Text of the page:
SHoP Architects — one of Fast Company’s 2010 Most Innovative Companies — has won a competition to design a colossal $50 million science and tech park in Botswana. A project initiated by the Botswanan government, the park is expected to catapult this nation built on diamonds and beef into the 21st century.
The Botswana Innovation Hub is designed to throw start-ups, global corporations, and research and health organizations under one massive green roof stretched long and low over part of a 57-hectare site of barren veldt in the capital city of Gaborone. The design is a clutch of lean volumes reminiscent of sand dunes that link via bridges to create an intimate community (or as intimate as you can get in 270,000 square feet). A raft of green technologies, from rain water collectors to photovoltaic cells, will help the building achieve LEED certification, a first in Botswana. This is sexy stuff — sexy enough, the hope goes, to attract outsiders to what’s effectively the middle of corporate-nowhere.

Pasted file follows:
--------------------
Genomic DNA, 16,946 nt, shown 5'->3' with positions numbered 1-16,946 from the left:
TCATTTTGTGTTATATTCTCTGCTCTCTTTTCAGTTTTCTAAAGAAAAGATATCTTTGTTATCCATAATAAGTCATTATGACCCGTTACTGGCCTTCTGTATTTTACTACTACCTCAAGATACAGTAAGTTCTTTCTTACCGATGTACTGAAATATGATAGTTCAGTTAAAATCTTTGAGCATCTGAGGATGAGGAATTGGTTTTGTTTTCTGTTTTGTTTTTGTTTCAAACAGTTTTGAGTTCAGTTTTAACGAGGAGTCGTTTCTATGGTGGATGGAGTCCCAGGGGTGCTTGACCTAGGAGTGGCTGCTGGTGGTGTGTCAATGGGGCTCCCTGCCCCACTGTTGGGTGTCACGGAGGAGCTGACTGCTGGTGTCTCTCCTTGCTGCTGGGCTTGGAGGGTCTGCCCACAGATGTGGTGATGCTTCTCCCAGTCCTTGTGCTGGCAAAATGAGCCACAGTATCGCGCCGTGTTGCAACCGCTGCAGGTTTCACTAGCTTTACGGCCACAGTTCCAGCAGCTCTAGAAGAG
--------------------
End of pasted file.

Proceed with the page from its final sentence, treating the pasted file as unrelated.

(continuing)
And the rhetoric here is irresistible to the West: A nation rich in natural, but ultimately limited, resources wants to convert to a knowledge-based economy and uses starchitecture, that evergreen symbol of institutional greatness, to literally cultivate its ambitions. The question, of course, is whether it’ll work — or just end up a white elephant like some other places we’ve heard about nearby.
(Photo’s & Text courtesy of E-Architect)